After the Phoenix shootings, there was a lot of chatter about the disgraceful lack of civility in our country. Any disagreement, small or large, seems to spark rude, scathing, ad hominem remarks and/ or violent actions. This boorish discourse, some argue, makes it impossible for people to truly “hear” one another, let alone persuade or be persuaded by the other’s point of view.
Matthew Dowd, former president George W. Bush’s pollster said, “There is a toxic nature to Washington that thrives on food fights and thrives on controversy and thrives on people not getting along.”
President Obama said, “Civility [also] requires relearning how to disagree without being disagreeable; understanding…that civility is not a sign of weakness.”
We sixty somethings have strong opinions, arrived at through life experiences, extensive reading and study. And we know we are right. I’m always startled to learn that someone I know well doesn’t agree with me on many subjects- political, social, or moral. How could she not agree with me. My position is obviously the correct one. But if I value this person’s friendship and don’t want to offend her, is there anything positive I can say that doesn’t make me look like I’m backing down? How might I respond to younger co-workers who deviate from my “unerring” views when I’ve been in the field since they were toddlers? Should we just agree to disagree?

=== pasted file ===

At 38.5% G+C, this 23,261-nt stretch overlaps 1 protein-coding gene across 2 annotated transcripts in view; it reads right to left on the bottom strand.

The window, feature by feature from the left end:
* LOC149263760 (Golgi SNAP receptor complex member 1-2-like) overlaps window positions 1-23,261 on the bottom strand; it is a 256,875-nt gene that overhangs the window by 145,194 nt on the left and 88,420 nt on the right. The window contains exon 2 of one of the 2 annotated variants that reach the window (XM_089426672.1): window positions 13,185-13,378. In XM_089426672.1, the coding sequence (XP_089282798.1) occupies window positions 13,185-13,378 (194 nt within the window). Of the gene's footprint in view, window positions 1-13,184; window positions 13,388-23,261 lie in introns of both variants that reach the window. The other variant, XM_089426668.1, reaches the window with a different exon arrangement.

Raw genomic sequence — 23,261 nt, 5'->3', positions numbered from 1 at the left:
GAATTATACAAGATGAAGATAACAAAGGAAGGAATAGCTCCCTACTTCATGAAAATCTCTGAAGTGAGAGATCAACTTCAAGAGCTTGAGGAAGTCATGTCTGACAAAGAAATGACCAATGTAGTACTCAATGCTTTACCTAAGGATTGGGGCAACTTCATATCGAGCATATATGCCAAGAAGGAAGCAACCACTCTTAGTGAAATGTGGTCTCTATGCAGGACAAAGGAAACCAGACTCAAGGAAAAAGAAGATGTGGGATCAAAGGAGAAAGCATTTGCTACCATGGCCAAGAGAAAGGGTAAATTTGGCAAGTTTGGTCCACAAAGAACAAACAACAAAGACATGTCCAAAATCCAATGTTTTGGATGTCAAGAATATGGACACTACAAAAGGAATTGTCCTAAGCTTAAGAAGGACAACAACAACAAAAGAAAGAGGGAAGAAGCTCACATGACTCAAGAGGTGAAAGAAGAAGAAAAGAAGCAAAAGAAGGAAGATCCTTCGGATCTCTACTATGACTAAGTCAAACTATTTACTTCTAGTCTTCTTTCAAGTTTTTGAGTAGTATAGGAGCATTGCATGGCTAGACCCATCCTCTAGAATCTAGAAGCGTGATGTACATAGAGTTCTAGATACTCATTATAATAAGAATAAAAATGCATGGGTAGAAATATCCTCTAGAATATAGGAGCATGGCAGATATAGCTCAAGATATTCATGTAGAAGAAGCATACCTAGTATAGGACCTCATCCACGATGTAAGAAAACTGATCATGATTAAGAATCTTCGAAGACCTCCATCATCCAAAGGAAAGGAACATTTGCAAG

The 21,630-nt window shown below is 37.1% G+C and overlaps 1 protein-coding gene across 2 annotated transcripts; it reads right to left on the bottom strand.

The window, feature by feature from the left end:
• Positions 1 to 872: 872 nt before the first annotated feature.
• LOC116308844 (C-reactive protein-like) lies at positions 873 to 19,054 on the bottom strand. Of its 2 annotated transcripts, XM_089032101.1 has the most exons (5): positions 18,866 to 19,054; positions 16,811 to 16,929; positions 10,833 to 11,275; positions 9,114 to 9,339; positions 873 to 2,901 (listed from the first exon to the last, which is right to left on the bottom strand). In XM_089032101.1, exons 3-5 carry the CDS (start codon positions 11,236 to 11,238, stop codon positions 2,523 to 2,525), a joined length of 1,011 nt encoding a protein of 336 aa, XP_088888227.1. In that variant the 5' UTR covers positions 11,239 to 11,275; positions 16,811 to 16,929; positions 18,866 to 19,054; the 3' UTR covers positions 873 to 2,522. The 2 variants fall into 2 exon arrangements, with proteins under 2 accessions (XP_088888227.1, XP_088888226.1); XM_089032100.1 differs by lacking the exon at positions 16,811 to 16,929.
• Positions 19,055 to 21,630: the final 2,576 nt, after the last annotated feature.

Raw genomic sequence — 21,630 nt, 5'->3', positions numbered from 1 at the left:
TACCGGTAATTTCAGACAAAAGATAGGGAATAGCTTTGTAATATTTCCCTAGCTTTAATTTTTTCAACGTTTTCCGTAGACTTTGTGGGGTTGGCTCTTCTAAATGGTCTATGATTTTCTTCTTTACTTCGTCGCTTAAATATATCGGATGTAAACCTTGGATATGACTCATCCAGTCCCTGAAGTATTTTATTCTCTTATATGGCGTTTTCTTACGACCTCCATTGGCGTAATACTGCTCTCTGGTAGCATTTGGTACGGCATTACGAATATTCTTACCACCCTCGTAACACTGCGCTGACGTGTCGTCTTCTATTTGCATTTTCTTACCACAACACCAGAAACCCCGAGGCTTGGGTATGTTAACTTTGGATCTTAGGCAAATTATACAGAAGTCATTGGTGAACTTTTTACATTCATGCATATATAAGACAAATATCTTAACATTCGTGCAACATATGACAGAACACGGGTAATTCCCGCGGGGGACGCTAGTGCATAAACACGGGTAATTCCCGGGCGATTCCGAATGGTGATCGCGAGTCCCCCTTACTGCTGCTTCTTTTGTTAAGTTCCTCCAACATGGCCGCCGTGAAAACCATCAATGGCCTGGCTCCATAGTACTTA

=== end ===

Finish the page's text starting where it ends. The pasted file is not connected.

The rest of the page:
One powerful approach to defusing tension was offered by Roger Fisher and Daniel Shapiro . They suggest using metaphors to help people work through their differences. It’s a way of talking about the shared experience, positive or negative, without being explict or direct.
So, if a colleague begins to privilege high tech over high touch, I can turn to him and say: ” It feels as if we are caught in a tide that is pulling us into dangerous waters. Let’s change course.” When an uneasy silence falls between me and my friend around a hot button issue about which we disagree, I can say: “A chill seems to have come into the room. Can we warm things up?
In a similar vein, Robin Domeniconi, senior vice president and chief brand officer for a media company, introduced a concept to her employees that smoothes out working relationships: MRI- most respectful interpretation. She believes that you can say anything you want to if you do it in the right way. You just need to preface your remarks with: “I’m just curious, and I want to understand what you’re saying better. Right now my point of view is different. So can you help me understand why you wanted to do this?
It does work, though it feels a bit contrived at first. It’s worth a try.